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Fears Toyota might shift production out of the UK are growing after a company executive warned the Government's Brexit position could jeopardise a planned upgrade of its Burnaston factory.
In March, the car-maker announced plans to invest £240 million in its Derbyshire plant at Burnaston after apparently receiving written assurances from the Government that car exports from Britain would not attract duty.
But executive vice president Didier Leroy said there had been a shift in the Government's position and the lack of clarity could leave a "big question mark" over its future spending in the UK.
Pro-EU Lib Dem MP Tom Brake said he was deeply troubled by Mr Leroy’s comments and that it was clear jobs at the Burnaston factory – where about 2,500 people are employed – were under threat.
Labour MP Chuka Umunna said Mr Leroy's comments showed that Theresa May should ditch her plans to leave the single market and customs union.
When Toyota announced plans to invest £240 million in its Burnaston plant, the car giant called for continued tariff- and barrier-free access between the UK and Europe.
Mr Leroy expressed his concerns about the Government's approach to Brexit in an interview with Reuters at the Frankfurt car show.
"A few months ago the Government was saying 'we're sure we'll be able to negotiate (a deal) without any trade tax,'" he said. "They are not saying that any more."
He added: "It's clear that, if we have to wait two to three more years to have clarity on this topic, we will have a big question mark about our future investment in the country."
Mr Leroy, Toyota's top foreign executive, said the company could not wait indefinitely before deciding whether to build a new model at the site after production of the ageing Avensis model ends. Burnaston also builds the smaller Auris.
"We cannot take this kind of decision before we have clarity on the future trade relationship," said Mr Leroy.
"We will not close the plant tomorrow morning, but if in two to three years we have to decide some future investments, of course the key point will be the competitiveness of this plant in future."
Mr Umunna, a leading supporter of the Open Britain campaign pushing for continued close ties with Brussels, said: "Toyota employs thousands of people in this country and it is extremely worrying that they are becoming increasingly exasperated with the Government's shambolic attitude to negotiations.
"Ministers used to promise exporters that, after Brexit, they would enjoy the 'exact same benefits' as single market and customs union membership.
"But as the Brexit talks flounder and reality starts to bite, they're facing up to the fact that their plans for a destructive hard Brexit will make us less attractive to investors and damage our economy."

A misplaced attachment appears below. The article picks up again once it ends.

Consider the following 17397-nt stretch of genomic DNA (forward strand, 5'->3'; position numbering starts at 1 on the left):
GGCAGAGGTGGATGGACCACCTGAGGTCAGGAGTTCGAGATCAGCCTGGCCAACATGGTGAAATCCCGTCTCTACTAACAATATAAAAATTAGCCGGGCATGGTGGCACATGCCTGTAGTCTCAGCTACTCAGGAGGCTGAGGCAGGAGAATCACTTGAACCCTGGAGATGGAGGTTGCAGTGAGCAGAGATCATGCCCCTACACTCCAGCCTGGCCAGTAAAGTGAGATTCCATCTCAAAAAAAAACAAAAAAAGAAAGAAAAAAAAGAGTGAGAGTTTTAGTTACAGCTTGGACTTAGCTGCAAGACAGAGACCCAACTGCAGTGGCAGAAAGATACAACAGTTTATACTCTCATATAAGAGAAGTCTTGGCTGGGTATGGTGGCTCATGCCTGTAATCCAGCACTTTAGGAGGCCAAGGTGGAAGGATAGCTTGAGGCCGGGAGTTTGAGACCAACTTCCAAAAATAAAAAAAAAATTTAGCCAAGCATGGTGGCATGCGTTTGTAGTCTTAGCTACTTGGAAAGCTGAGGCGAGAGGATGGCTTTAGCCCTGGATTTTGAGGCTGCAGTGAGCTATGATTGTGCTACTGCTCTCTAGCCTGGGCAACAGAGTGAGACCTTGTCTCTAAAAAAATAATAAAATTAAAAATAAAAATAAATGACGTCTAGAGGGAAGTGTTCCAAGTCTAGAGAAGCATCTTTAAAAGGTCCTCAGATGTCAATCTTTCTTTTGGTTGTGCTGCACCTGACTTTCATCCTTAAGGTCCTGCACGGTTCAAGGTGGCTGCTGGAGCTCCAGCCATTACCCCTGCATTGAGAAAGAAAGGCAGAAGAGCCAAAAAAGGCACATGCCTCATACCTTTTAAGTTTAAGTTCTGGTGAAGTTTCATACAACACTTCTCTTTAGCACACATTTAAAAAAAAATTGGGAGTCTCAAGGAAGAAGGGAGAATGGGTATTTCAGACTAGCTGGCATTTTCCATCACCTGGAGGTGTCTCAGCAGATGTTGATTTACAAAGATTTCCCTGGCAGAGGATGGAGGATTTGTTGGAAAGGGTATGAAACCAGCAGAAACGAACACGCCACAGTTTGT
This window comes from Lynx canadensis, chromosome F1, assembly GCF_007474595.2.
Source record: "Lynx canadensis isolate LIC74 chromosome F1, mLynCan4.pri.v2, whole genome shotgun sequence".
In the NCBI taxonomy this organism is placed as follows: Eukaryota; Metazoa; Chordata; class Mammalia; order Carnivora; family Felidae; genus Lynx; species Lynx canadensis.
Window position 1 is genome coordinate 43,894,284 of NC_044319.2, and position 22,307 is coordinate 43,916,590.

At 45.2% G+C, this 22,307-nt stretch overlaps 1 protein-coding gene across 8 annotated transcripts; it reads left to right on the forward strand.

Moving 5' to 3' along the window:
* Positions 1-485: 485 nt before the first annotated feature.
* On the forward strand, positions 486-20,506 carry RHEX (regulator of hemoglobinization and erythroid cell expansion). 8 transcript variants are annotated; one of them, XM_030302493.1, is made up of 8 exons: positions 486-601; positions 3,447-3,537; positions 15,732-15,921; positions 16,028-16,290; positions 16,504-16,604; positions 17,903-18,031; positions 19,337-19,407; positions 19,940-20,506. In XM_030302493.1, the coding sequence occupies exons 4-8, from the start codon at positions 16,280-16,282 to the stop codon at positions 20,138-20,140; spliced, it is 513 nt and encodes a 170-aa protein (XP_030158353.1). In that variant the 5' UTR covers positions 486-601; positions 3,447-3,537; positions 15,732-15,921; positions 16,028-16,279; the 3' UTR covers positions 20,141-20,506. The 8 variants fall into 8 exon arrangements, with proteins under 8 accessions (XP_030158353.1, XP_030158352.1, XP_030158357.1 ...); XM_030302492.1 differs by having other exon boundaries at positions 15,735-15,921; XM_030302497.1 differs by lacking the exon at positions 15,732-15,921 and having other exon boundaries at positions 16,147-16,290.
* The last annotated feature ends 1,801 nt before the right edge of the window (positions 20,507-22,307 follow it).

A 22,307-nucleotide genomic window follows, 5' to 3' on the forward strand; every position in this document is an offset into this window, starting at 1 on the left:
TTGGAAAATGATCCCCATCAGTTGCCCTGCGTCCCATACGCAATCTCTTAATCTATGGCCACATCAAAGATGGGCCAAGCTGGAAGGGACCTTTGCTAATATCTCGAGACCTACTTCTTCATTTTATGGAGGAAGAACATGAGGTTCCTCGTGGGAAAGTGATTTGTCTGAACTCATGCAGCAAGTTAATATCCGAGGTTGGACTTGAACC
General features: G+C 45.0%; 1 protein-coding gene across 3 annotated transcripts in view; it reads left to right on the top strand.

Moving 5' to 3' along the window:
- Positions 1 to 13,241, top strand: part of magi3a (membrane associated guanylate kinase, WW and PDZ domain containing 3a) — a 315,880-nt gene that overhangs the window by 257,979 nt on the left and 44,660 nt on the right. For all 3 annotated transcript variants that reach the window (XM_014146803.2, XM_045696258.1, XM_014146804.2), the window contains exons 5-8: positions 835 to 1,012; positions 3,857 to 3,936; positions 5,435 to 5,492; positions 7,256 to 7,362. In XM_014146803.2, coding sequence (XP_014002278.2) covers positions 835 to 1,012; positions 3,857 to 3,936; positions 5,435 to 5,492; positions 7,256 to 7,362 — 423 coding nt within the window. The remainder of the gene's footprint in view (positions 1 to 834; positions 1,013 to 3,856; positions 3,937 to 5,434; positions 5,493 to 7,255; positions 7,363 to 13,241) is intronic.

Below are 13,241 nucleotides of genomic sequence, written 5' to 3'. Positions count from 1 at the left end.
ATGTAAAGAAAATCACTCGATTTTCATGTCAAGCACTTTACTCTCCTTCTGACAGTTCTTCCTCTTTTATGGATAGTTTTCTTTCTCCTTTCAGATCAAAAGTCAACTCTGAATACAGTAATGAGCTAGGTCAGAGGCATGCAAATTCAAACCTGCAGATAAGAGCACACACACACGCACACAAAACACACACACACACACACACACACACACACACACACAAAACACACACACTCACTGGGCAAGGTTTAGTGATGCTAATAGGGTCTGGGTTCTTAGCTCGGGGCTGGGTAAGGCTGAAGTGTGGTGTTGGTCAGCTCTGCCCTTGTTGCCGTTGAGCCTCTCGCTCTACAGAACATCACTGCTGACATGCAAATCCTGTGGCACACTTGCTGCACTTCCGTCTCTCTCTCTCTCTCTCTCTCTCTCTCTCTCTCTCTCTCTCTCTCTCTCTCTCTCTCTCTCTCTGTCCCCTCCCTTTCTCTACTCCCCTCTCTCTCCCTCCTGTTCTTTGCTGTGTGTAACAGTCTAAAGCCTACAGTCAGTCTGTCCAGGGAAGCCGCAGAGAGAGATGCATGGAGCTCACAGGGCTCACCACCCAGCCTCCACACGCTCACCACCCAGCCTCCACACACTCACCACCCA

Mr Brake, also a Pro-EU MP, added: "The Conservatives are leading us to a car-crash Brexit. Ministers must come before the House to explain this dramatic and worrying change of heart from Toyota.
"We must see the written assurances ministers first gave the car company, and we must hear whether ministers can still assure manufacturers that Britain will continue to enjoy full and unfettered access to the single market and customs union post-Brexit.
"These are real jobs and real homes of real people under threat because ministers still don't have a coherent negotiating position.
"If major companies such as Toyota are worried, the British people should be worried. That is why the Liberal Democrats, alone among the major parties, will fight to the very last ditch to stay in the single market and customs union."
When Toyota announced its investment in March, president and chief executive of Toyota Motor Europe Johan van Zyl warned: "Continued tariff and barrier-free market access between the UK and Europe that is predictable and uncomplicated will be vital for future success."
In response to Mr Leroy’s comments, a Department for Business, Energy and Industrial Strategy spokesman said: "Our automotive sector is one of the most productive in the world and Toyota's decision in March to invest £240 million upgrading its Burnaston plant in Derby, with £21 million of additional Government support, was a further demonstration of this.
"The Government has been clear that we believe an interim period is in the interests of both the UK and the EU, providing certainty to businesses and citizens, and ensuring we avoid any cliff-edge as we move to our future partnership.
"We want the UK to have the greatest possible tariff and barrier-free trade in goods and services with our European neighbours and we are confident that we can achieve this aim."